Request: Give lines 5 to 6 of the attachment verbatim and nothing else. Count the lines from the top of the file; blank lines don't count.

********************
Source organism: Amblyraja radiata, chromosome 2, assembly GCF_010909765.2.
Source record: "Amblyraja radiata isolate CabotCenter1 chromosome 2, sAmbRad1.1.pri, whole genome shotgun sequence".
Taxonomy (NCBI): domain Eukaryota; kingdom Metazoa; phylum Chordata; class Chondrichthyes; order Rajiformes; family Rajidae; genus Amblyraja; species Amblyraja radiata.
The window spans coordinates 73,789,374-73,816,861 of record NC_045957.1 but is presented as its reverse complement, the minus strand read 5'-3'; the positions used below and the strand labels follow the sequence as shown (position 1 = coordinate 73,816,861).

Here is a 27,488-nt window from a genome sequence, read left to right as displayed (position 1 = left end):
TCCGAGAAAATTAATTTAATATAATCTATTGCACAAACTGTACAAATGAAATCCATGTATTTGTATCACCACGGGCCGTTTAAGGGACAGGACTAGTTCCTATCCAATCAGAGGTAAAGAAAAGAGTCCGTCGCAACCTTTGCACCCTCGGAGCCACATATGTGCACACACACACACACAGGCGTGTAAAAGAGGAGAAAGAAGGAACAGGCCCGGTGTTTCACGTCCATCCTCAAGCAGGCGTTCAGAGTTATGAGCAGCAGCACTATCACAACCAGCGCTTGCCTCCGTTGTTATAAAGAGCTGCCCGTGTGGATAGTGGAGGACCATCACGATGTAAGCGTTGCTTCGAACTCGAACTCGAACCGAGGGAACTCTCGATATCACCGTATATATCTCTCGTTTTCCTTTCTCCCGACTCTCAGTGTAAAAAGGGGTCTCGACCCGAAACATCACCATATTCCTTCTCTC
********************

Here is a 27,488-nt window from a genome sequence, read left to right as displayed (position 1 = left end):
TCCGAGAAAATTAATTTAATATAATCTATTGCACAAACTGTACAAATGAAATCCATGTATTTGTATCACCACGGGCCGTTTAAGGGACAGGACTAGTTCCTATCCAATCAGAGGTAAAGAAAAGAGTCCGTCGCAACCTTTGCACCCTCGGAGCCACATATGTGCACACACACACACACAGGCGTGTAAAAGAGGAGAAAGAAGGAACAGGCCCGGTGTTTCACGTCCATCCTCAAGCAGGCGTTCAGAGTTATGAGCAGCAGCACTATCACAACCAGCGCTTGCCTCCGTTGTTATAAAGAGCTGCCCGTGTGGATAGTGGAGGACCATCACGATGTAAGCGTTGCTTCGAACTCGAACTCGAACCGAGGGAACTCTCGATATCACCGTATATATCTCTCGTTTTCCTTTCTCCCGACTCTCAGTGTAAAAAGGGGTCTCGACCCGAAACATCACCATATTCCTTCTCTC